The Pleistocene is the epoch from 2,588,000 to 11,700 years BP that spans the world's recent period of repeated glaciations. The name pleistocene is derived from the Greek and ....

 ice age
Ice age
An ice age or, more precisely, glacial age, is a generic geological period of long-term reduction in the temperature of the Earth's surface and atmosphere, resulting in the presence or expansion of continental ice sheets, polar ice sheets and alpine glaciers...

, which ended roughly 10,000–12,000 years ago, the Sierra Nevada ranges were much wetter. During that time, Death Valley was filled with a huge lake, called Glacial Lake Manly
Lake Manly
Lake Manly is a pluvial, former freshwater, endorheic, rift lake that filled the Death Valley basin of Inyo County, California through the Holocene before the area's climate changed to desert. Following its isolation from the Colorado River system, Lake Manly receded by evaporation with Badwater...

, that was nearly 100 miles long and 600 feet deep. Remnants of this wetter period can still be seen in the region today, including the presence of several isolated populations of pupfish
Pupfish
Pupfish are a group of small killifish belonging to ten genera of the family Cyprinodontidae of ray-finned fish. All pupfish are especially noted for being found in extreme and isolated situations, in various parts of North America, South America, and the Caribbean region...

 that still call the region home.

History


Death Valley is home to the Timbisha
Timbisha
The Timbisha are a Native American tribe federally recognized as the Death Valley Timbisha Shoshone Band of California. They are known as the Timbisha Shoshone Tribe and are located in south central California, near the Nevada border.-History:The Timbisha have lived in the Death Valley region of...

 tribe of Native Americans
Native Americans in the United States
Native Americans in the United States are the indigenous peoples in North America within the boundaries of the present-day continental United States, parts of Alaska, and the island state of Hawaii. They are composed of numerous, distinct tribes, states, and ethnic groups, many of which survive as...

, formerly known as the Panamint Shoshone, who have inhabited the valley for at least the past 1000 years. The Timbisha name for the valley, tümpisa, means "rock paint" and refers to the red ochre paint that can be made from a type of clay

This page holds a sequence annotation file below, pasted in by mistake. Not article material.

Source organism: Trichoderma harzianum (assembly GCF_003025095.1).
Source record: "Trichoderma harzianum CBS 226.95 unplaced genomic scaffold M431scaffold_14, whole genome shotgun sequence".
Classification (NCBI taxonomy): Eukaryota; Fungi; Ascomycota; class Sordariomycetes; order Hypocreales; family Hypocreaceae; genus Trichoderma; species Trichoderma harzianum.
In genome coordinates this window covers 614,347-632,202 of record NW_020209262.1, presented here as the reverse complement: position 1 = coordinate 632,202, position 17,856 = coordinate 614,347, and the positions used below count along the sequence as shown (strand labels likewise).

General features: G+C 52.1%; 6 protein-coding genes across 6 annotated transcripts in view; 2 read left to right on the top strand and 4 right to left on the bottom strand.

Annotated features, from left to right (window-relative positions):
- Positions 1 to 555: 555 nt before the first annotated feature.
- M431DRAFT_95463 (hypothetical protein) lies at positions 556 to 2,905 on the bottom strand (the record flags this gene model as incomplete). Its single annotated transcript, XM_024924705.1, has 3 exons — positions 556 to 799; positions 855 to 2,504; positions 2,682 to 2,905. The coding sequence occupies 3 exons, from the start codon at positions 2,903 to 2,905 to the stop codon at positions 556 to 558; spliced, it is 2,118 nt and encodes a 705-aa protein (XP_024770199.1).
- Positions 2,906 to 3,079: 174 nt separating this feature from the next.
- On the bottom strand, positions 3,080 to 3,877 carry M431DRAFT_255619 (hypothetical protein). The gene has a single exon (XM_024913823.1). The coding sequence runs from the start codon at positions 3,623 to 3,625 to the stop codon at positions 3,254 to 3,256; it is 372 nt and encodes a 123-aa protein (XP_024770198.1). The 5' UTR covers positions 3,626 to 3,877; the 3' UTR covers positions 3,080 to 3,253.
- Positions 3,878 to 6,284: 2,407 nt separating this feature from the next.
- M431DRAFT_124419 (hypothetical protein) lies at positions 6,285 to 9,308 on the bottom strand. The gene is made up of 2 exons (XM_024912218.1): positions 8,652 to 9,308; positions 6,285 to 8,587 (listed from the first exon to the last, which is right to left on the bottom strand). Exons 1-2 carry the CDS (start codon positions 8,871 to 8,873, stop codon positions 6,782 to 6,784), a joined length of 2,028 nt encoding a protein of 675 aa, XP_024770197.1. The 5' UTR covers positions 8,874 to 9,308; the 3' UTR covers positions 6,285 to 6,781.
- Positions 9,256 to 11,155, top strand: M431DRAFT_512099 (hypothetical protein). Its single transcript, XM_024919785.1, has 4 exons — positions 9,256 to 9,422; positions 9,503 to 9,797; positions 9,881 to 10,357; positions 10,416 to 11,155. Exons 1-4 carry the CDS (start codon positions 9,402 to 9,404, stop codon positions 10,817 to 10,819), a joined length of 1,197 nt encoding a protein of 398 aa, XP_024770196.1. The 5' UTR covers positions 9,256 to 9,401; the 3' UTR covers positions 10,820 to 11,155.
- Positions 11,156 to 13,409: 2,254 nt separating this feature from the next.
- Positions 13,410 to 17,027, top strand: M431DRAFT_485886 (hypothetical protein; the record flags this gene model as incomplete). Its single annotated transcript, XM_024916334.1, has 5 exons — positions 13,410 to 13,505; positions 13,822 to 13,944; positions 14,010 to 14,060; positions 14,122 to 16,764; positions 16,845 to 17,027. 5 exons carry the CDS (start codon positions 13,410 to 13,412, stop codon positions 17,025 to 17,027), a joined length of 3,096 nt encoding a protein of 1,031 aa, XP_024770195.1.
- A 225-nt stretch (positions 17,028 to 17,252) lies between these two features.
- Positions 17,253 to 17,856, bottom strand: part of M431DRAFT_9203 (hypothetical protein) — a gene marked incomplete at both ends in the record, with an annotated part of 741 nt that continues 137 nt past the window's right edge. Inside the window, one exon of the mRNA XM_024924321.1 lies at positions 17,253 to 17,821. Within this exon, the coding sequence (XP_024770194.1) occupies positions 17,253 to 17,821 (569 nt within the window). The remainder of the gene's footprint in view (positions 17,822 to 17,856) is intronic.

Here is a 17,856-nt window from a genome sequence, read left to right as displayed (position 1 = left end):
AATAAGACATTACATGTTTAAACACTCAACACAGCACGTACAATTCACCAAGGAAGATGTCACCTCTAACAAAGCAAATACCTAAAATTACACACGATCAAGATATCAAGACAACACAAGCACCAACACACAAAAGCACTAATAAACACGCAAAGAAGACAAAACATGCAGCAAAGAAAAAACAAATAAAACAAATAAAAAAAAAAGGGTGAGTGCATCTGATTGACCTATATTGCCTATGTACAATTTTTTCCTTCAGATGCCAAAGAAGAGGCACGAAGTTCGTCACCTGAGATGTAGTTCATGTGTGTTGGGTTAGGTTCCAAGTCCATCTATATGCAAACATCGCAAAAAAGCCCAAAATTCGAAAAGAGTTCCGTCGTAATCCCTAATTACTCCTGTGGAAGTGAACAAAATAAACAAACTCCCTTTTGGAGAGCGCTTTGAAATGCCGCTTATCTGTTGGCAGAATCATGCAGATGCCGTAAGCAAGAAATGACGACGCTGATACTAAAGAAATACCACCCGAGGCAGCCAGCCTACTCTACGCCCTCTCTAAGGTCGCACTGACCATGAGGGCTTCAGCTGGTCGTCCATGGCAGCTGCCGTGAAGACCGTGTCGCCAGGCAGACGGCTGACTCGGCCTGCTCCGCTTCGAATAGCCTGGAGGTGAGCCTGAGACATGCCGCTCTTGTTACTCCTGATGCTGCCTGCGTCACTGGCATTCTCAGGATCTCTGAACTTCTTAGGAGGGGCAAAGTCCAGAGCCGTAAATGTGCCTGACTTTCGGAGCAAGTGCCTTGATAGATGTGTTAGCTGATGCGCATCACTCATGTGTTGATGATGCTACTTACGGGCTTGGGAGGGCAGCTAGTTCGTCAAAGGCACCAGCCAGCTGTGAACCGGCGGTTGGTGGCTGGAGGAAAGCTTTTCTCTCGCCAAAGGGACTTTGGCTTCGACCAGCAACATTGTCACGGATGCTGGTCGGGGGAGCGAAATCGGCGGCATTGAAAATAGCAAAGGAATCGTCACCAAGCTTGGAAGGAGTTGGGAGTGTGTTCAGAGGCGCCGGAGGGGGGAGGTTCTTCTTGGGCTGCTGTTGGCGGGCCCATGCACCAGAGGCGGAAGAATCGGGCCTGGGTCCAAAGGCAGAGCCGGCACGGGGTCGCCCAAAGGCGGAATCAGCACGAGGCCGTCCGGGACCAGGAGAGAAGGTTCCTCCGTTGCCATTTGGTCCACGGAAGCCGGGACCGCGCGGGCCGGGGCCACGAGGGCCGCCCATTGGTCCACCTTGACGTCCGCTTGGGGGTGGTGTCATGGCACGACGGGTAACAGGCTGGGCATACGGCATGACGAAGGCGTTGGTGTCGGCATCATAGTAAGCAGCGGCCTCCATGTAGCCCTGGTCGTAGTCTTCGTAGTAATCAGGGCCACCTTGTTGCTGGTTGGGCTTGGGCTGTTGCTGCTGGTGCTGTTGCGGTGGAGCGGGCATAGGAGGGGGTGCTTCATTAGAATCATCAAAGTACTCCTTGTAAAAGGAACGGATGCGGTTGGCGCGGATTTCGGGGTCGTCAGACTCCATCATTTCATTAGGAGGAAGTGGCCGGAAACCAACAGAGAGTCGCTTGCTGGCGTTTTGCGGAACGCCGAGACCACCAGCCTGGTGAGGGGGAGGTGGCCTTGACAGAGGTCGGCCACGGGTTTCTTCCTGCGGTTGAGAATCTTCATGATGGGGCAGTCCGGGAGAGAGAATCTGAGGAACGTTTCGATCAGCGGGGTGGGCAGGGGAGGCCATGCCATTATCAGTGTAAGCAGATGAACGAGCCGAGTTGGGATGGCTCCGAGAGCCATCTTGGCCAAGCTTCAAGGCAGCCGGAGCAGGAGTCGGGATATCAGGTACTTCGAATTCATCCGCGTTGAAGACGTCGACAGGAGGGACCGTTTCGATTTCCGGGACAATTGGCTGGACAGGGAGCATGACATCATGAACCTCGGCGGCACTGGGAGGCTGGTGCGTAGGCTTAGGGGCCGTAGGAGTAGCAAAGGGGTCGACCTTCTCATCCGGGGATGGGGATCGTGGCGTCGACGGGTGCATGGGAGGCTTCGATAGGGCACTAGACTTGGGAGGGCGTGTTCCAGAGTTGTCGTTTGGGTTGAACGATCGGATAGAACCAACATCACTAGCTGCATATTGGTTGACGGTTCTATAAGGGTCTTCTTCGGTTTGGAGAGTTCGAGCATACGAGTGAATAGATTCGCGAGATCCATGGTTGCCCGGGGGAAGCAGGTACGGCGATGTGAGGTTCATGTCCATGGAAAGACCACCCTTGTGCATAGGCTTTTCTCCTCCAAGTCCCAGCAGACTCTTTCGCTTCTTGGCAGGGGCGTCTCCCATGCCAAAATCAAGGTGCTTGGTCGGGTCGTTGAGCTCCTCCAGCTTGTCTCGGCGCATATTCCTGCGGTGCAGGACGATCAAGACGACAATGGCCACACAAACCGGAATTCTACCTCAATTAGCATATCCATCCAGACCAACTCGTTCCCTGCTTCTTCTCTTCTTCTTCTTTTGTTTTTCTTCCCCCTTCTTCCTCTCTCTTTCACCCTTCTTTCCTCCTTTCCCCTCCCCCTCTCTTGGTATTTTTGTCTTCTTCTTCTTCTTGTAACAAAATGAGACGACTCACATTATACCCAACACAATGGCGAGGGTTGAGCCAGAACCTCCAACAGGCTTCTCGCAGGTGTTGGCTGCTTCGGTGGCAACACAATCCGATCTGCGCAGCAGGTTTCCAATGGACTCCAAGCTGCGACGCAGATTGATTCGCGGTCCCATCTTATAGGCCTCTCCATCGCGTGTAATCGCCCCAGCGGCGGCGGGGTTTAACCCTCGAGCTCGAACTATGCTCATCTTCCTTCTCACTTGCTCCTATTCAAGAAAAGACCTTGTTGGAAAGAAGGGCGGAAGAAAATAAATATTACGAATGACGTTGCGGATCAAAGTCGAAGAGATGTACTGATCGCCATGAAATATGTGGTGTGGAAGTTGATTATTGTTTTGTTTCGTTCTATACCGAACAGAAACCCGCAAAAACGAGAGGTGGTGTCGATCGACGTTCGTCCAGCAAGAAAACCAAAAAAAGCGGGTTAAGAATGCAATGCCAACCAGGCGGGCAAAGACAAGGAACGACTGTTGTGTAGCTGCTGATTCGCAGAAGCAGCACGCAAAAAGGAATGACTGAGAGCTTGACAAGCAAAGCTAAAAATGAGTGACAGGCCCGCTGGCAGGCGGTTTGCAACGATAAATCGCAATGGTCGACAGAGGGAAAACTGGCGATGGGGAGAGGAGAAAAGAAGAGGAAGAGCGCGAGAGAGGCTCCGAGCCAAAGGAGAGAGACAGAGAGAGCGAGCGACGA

Clay
Clay is a general term including many combinations of one or more clay minerals with traces of metal oxides and organic matter. Geologic clay deposits are mostly composed of phyllosilicate minerals containing variable amounts of water trapped in the mineral structure.- Formation :Clay minerals...

 found in the valley. Some families still live in the valley at Furnace Creek. Another village was located in Grapevine Canyon near the present site of Scotty's Castle
Scotty's Castle
Scotty's Castle is a two-story Mission Revival and Spanish Colonial Revival style villa located in the Grapevine Mountains of northern Death Valley in Death Valley National Park, California, U.S.. It is also known as Death Valley Ranch...

. It was called maahunu in the Timbisha language
Timbisha language
The Timbisha language is the language of the Native American people who have inhabited the region in and around Death Valley, California and the southern Owens Valley since late prehistoric times...

, the meaning of which is uncertain, although it is known that hunu means "canyon".


The valley received its English name in 1849 during the California Gold Rush
California Gold Rush
The California Gold Rush began on January 24, 1848, when gold was found by James W. Marshall at Sutter's Mill in Coloma, California. The first to hear confirmed information of the gold rush were the people in Oregon, the Sandwich Islands , and Latin America, who were the first to start flocking to...

. It was called Death Valley by prospectors
Prospecting
Prospecting is the physical search for minerals, fossils, precious metals or mineral specimens, and is also known as fossicking.Prospecting is a small-scale form of mineral exploration which is an organised, large scale effort undertaken by mineral resource companies to find commercially viable ore...

 and others who sought to cross the valley on their way to the gold fields, although only one death in the area was recorded during the Rush. During the 1850s, gold
Gold